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Today's Stichomancy for Mick Jagger

The first excerpt represents the element of Air. It speaks of mental influences and the process of thought, and is drawn from The Arrow of Gold by Joseph Conrad:

circumstances I might have without shame gone back to listen at the keyhole. But truth to say the association of events was not so clear in my mind as it may be to the reader of this story. Neither were the exact connections of persons present to my mind. And, besides, one doesn't listen at a keyhole but in pursuance of some plan; unless one is afflicted by a vulgar and fatuous curiosity. But that vice is not in my character. As to plan, I had none. I moved along the passage between the dead wall and the black-and- white marble elevation of the staircase with hushed footsteps, as though there had been a mortally sick person somewhere in the house. And the only person that could have answered to that


The Arrow of Gold
The second excerpt represents the element of Fire. It speaks of emotional influences and base passions, and is drawn from Captain Stormfield by Mark Twain:

"Who - I? Why, what can you be thinking about, Stormy? I ain't worthy to speak to such as they."

"Is Talmage?"

"Of course not. You have got the same mixed-up idea about these things that everybody has down there. I had it once, but I got over it. Down there they talk of the heavenly King - and that is right - but then they go right on speaking as if this was a republic and everybody was on a dead level with everybody else, and privileged to fling his arms around anybody he comes across, and be hail-fellow-well-met with all the elect, from the highest down. How tangled up and absurd that is! How are you going to have a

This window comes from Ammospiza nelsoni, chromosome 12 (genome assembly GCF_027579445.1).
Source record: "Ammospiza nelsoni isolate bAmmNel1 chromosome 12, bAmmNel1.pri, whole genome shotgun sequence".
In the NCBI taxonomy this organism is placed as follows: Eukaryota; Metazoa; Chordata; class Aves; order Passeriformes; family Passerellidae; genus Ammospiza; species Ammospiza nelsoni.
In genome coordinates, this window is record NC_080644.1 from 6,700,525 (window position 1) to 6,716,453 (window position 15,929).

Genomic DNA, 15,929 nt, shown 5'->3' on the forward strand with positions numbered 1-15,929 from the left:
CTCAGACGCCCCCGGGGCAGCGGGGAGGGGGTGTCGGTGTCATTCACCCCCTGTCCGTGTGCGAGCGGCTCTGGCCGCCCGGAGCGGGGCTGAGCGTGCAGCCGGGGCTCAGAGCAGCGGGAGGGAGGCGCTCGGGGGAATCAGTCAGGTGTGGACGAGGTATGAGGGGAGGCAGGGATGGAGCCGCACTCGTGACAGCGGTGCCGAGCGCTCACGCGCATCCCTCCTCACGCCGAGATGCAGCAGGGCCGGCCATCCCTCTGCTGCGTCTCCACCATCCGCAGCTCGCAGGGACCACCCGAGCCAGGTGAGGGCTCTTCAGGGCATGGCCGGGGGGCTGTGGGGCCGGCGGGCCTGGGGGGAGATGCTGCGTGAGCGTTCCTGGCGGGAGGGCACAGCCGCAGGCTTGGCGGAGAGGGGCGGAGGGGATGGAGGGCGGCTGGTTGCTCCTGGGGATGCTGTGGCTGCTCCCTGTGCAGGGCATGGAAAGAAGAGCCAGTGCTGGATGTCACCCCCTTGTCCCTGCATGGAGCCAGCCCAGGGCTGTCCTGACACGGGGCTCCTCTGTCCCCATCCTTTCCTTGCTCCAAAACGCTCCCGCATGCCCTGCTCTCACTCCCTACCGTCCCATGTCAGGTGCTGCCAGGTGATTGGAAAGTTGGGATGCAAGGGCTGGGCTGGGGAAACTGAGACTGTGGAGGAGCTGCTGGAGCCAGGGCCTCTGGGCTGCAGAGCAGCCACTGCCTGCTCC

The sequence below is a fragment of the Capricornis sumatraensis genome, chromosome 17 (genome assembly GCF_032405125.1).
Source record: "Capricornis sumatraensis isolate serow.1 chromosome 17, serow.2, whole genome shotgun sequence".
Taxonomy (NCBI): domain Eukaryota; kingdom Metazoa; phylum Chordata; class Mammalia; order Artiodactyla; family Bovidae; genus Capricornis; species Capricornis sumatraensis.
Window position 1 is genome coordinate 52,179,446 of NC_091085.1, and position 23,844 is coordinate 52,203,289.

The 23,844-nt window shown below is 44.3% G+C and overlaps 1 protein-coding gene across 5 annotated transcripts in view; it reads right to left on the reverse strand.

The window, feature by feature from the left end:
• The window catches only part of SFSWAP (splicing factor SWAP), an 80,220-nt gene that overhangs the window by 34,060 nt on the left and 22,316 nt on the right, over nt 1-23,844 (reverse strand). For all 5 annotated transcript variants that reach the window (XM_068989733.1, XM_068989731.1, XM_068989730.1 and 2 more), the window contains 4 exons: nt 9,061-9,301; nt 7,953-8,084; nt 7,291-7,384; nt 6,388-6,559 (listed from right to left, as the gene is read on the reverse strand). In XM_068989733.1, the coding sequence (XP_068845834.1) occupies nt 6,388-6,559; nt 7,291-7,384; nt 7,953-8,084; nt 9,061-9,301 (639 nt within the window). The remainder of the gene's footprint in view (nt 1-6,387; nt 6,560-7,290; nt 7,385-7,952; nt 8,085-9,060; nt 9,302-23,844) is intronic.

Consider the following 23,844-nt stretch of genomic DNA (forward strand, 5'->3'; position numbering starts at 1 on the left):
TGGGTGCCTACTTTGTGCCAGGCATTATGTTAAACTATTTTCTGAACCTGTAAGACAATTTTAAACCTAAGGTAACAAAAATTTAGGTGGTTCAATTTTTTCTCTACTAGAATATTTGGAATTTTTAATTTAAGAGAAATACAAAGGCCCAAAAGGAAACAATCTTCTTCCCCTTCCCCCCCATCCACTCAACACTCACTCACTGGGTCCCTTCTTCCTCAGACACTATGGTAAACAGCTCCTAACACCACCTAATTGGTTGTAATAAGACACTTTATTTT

The third excerpt represents the element of Water. It speaks of pure spiritual influences and feelings of love, and is drawn from The Riverman by Stewart Edward White:

the bears so many times."

"Bears," insisted Bobby.

"Well, once upon a time there were three bears--a big bear and a middle-sized bear and a little bear--" began Orde obediently.

Bobby, with a sigh of rapture and content, curled up in a snug, warm little ball. The twilight darkened.

"Blind-man's holiday!" warned Carroll behind them so suddenly that they both jumped. "And the sand man's been at somebody, I know!"

She bore him away to bed. Orde sat smoking in the darkness, staring straight ahead of him into the future. He believed he had found the opportunity--twenty years distant--for which he had been looking so

The fourth excerpt represents the element of Earth. It speaks of physical influences and the impact of the unseen on the visible world, and is drawn from Roads of Destiny by O. Henry:

old French newspaper that has buzzed for nearly a century--were good friends, well proven by years of ups and downs together. They were seated where they had a habit of meeting--in the little, Creole- haunted cafe of Madame Tibault, in Dumaine Street. If you know the place, you will experience a thrill of pleasure in recalling it to mind. It is small and dark, with six little polished tables, at which you may sit and drink the best coffee in New Orleans, and concoctions of absinthe equal to Sazerac's best. Madame Tibault, fat and indulgent, presides at the desk, and takes your money. Nicolette and Meme, madame's nieces, in charming bib aprons, bring the desirable beverages.